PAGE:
# Thread: integration of e^x with function in x

1. ## integration of e^x with function in x

Sir,

while solving a differential equation problem

I got the equation as y/(x+1) = integration of e3x(x + 1) + c (integration constant)

what I did in the integration I multiplied and divided by 3

3e3x(x + 1)
_________

3

e3x(3x + 3) I took f(x) = 3x and f'(x) = 3]
_________

3

I used integration of ex [f(x) + f'(x)]

= ex f(x) + c

= xex + c
---
3

But they have solved the problem by using parts

e3x(x + 2)
_________ + c

9

Kindly explain were I went wrong?

with regards,

Aranga

2. ## Re: integration of e^x with function in x Originally Posted by arangu1508 Sir,

while solving a differential equation problem

I got the equation as y/(x+1) = integration of e3x(x + 1) + c (integration constant)
.
.
.
I would like you to post the complete original problem, before you started working on it, because it sounds like you gave
us your version of part of the problem along the way without the original problem statement.

3. ## Re: integration of e^x with function in x

solve the differential equation

(x + 1)y' - y = [e^(3x)] [(x + 1)^3]

4. ## Re: integration of e^x with function in x Originally Posted by arangu1508 Sir,

while solving a differential equation problem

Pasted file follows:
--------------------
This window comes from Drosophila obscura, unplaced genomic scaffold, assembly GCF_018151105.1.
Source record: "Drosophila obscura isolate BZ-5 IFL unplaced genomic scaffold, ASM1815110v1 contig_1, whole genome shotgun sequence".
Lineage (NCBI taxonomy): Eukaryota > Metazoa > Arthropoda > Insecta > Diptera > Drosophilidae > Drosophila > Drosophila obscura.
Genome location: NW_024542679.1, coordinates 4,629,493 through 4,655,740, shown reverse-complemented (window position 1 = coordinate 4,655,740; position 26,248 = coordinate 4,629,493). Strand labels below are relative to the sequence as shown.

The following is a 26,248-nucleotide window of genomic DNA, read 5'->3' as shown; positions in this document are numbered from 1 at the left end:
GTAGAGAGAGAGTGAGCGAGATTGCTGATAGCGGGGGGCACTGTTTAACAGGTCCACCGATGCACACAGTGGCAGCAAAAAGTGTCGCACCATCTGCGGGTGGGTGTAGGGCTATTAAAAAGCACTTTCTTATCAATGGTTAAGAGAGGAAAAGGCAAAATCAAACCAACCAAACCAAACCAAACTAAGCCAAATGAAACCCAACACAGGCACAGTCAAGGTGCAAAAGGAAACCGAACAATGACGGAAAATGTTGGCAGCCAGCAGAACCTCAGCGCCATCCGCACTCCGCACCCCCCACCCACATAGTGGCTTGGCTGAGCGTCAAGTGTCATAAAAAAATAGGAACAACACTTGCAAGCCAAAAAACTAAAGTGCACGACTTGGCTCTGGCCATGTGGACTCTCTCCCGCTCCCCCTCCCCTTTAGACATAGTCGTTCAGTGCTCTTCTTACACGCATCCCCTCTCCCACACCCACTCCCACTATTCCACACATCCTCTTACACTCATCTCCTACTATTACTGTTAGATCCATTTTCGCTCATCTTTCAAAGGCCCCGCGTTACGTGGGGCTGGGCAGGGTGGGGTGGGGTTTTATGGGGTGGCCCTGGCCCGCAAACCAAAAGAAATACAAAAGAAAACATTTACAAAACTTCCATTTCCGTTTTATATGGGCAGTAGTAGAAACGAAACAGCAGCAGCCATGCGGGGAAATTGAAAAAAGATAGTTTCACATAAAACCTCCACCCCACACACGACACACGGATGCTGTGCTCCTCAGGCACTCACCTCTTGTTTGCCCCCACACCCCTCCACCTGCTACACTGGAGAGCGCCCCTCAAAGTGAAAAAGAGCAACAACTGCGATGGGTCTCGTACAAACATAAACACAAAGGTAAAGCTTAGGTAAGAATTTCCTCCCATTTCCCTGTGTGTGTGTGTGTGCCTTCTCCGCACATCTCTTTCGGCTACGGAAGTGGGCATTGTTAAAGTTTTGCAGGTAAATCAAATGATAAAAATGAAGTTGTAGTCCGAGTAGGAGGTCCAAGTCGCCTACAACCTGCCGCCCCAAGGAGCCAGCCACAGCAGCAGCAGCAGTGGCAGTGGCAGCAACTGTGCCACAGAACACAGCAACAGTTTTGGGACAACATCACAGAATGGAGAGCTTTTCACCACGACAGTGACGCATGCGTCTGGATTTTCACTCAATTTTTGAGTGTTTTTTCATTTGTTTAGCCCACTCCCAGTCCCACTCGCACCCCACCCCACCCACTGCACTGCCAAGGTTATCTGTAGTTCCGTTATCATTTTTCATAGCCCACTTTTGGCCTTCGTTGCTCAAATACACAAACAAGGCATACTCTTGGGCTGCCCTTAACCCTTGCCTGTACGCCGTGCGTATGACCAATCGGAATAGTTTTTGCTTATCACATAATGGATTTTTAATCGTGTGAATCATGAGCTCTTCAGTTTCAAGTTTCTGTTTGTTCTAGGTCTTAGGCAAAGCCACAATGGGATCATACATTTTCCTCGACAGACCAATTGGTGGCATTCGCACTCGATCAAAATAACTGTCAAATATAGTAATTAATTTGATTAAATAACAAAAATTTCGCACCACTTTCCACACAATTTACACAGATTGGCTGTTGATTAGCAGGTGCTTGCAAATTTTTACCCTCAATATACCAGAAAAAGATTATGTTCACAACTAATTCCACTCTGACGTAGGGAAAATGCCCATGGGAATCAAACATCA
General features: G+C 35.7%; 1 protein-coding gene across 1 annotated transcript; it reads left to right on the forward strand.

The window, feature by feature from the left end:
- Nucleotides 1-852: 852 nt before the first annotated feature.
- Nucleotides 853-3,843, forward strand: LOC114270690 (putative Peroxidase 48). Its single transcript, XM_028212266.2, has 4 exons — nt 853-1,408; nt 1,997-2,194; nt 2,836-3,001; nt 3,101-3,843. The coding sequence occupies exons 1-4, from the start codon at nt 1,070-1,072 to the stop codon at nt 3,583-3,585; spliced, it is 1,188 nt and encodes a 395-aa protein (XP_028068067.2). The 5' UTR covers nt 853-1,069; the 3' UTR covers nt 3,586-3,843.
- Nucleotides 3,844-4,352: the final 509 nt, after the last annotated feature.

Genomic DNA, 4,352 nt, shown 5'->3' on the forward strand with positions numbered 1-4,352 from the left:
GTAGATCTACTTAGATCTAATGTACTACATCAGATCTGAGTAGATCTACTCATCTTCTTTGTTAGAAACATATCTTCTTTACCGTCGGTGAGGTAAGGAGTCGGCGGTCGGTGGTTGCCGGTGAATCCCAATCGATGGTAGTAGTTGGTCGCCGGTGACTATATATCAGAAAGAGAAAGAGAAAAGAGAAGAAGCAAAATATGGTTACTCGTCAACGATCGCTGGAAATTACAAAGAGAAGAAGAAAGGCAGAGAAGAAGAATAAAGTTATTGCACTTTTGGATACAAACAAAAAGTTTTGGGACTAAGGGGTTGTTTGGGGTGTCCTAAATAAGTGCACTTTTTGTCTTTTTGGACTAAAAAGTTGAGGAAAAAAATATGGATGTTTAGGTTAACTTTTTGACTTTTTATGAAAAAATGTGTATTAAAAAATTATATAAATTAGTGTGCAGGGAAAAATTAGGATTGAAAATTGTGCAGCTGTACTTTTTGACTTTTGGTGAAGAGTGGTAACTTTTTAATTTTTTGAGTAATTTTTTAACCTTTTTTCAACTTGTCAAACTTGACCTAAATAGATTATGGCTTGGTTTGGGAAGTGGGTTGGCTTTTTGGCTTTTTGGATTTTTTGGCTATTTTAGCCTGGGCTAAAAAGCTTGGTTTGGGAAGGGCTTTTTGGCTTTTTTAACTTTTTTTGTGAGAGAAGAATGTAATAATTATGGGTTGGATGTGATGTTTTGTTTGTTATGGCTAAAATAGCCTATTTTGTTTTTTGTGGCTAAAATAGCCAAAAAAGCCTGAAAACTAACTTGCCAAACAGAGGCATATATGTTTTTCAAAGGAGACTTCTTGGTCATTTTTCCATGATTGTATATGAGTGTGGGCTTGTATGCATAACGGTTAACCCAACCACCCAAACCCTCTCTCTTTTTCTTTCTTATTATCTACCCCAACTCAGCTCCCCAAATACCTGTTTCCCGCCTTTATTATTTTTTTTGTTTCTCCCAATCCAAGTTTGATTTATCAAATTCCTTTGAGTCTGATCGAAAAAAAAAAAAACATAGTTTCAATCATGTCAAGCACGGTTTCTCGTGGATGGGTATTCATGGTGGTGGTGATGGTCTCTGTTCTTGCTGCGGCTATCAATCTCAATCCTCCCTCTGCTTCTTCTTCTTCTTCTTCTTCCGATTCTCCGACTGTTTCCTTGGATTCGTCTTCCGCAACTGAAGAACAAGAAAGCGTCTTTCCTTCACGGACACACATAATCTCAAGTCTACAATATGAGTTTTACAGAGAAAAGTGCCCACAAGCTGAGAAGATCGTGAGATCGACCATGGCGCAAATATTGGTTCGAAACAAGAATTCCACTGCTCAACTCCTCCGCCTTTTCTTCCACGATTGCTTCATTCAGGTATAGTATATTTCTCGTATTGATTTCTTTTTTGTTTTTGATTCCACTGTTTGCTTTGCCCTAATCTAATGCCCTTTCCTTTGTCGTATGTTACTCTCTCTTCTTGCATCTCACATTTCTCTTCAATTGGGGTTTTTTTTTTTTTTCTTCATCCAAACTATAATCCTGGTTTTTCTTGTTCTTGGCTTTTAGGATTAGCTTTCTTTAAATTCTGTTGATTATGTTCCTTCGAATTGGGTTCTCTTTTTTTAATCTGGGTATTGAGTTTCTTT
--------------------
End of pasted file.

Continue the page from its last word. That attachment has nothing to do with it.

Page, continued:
I got the equation as y/(x+1) = integration of e3x(x + 1) + c (integration constant)

what I did in the integration I multiplied and divided by 3

3e3x(x + 1)
_________

3

e3x(3x + 3) I took f(x) = 3x and f'(x) = 3]
_________

3

I used integration of ex [f(x) + f'(x)]

wouldn't this be

$\color{red} {e^{f(x)} [f(x) + f'(x)]}$ ?
you would still need to integrate by parts, no?

5. ## Re: integration of e^x with function in x Originally Posted by arangu1508 solve the differential equation

(x + 1)y' - y = [e^(3x)] [(x + 1)^3]
I'd begin by writing:

$\displaystyle y'-\frac{1}{x+1}y=e^{3x}(x+1)^2$

Compute the integrating factor:

$\displaystyle \mu(x)=\exp\left(-\int\frac{1}{x+1}\,dx\right)=\frac{1}{x+1}$

And the ODE becomes:

$\displaystyle \frac{1}{x+1}y'-\frac{1}{(x+1)^2}y=e^{3x}(x+1)$

Or:

$\displaystyle \frac{d}{dx}\left(\frac{y}{x+1}\right)=e^{3x}(x+1)$

This agrees with what you did, and as stated integration by parts can be used to integrate the RHS:

$\displaystyle u=x+1\implies dx=dx$

$\displaystyle dv=e^{3x}\,dx\implies v=\frac{1}{3}e^{3x}$

Hence:

$\displaystyle \frac{y}{x+1}=\frac{x+1}{3}e^{3x}-\frac{1}{3}\int e^{3x}\,dx$

$\displaystyle \frac{y}{x+1}=\frac{x+1}{3}e^{3x}-\frac{1}{9}e^{3x}+C$

And so:

$\displaystyle y(x)=\frac{x+1}{9}\left(3(x+1)e^{3x}-e^{3x}+c_2\right)$

$\displaystyle y(x)=\frac{x+1}{9}\left((3x+2)e^{3x}+c_1\right)$